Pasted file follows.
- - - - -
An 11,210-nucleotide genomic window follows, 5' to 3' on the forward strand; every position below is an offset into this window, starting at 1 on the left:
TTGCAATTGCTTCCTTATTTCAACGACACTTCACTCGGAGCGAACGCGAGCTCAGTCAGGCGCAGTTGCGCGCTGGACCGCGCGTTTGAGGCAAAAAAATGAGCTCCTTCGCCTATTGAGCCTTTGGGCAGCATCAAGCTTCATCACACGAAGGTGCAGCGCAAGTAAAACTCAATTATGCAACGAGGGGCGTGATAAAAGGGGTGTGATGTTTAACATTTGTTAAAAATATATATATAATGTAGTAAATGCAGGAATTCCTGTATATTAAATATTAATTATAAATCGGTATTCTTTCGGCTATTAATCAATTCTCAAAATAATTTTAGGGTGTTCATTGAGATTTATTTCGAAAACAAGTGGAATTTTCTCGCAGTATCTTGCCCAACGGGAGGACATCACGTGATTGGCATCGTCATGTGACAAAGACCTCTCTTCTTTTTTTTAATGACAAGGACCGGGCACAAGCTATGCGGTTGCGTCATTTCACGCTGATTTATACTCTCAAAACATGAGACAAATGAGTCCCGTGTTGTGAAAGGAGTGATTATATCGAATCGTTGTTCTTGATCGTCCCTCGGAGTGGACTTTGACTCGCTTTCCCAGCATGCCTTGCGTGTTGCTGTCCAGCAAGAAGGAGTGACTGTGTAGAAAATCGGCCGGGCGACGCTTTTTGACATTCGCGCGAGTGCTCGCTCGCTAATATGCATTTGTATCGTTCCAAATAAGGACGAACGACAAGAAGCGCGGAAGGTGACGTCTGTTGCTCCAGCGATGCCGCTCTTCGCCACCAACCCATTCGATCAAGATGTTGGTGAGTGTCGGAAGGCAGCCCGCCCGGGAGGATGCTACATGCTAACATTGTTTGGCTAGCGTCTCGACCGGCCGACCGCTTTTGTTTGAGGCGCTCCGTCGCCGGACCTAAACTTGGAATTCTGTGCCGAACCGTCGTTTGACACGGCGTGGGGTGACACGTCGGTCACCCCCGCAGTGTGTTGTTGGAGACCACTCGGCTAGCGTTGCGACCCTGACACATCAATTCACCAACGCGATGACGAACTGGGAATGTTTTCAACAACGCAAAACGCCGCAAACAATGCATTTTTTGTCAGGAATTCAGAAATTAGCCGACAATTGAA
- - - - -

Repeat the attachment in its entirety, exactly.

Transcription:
An 11,210-nucleotide genomic window follows, 5' to 3' on the forward strand; every position below is an offset into this window, starting at 1 on the left:
TTGCAATTGCTTCCTTATTTCAACGACACTTCACTCGGAGCGAACGCGAGCTCAGTCAGGCGCAGTTGCGCGCTGGACCGCGCGTTTGAGGCAAAAAAATGAGCTCCTTCGCCTATTGAGCCTTTGGGCAGCATCAAGCTTCATCACACGAAGGTGCAGCGCAAGTAAAACTCAATTATGCAACGAGGGGCGTGATAAAAGGGGTGTGATGTTTAACATTTGTTAAAAATATATATATAATGTAGTAAATGCAGGAATTCCTGTATATTAAATATTAATTATAAATCGGTATTCTTTCGGCTATTAATCAATTCTCAAAATAATTTTAGGGTGTTCATTGAGATTTATTTCGAAAACAAGTGGAATTTTCTCGCAGTATCTTGCCCAACGGGAGGACATCACGTGATTGGCATCGTCATGTGACAAAGACCTCTCTTCTTTTTTTTAATGACAAGGACCGGGCACAAGCTATGCGGTTGCGTCATTTCACGCTGATTTATACTCTCAAAACATGAGACAAATGAGTCCCGTGTTGTGAAAGGAGTGATTATATCGAATCGTTGTTCTTGATCGTCCCTCGGAGTGGACTTTGACTCGCTTTCCCAGCATGCCTTGCGTGTTGCTGTCCAGCAAGAAGGAGTGACTGTGTAGAAAATCGGCCGGGCGACGCTTTTTGACATTCGCGCGAGTGCTCGCTCGCTAATATGCATTTGTATCGTTCCAAATAAGGACGAACGACAAGAAGCGCGGAAGGTGACGTCTGTTGCTCCAGCGATGCCGCTCTTCGCCACCAACCCATTCGATCAAGATGTTGGTGAGTGTCGGAAGGCAGCCCGCCCGGGAGGATGCTACATGCTAACATTGTTTGGCTAGCGTCTCGACCGGCCGACCGCTTTTGTTTGAGGCGCTCCGTCGCCGGACCTAAACTTGGAATTCTGTGCCGAACCGTCGTTTGACACGGCGTGGGGTGACACGTCGGTCACCCCCGCAGTGTGTTGTTGGAGACCACTCGGCTAGCGTTGCGACCCTGACACATCAATTCACCAACGCGATGACGAACTGGGAATGTTTTCAACAACGCAAAACGCCGCAAACAATGCATTTTTTGTCAGGAATTCAGAAATTAGCCGACAATTGAA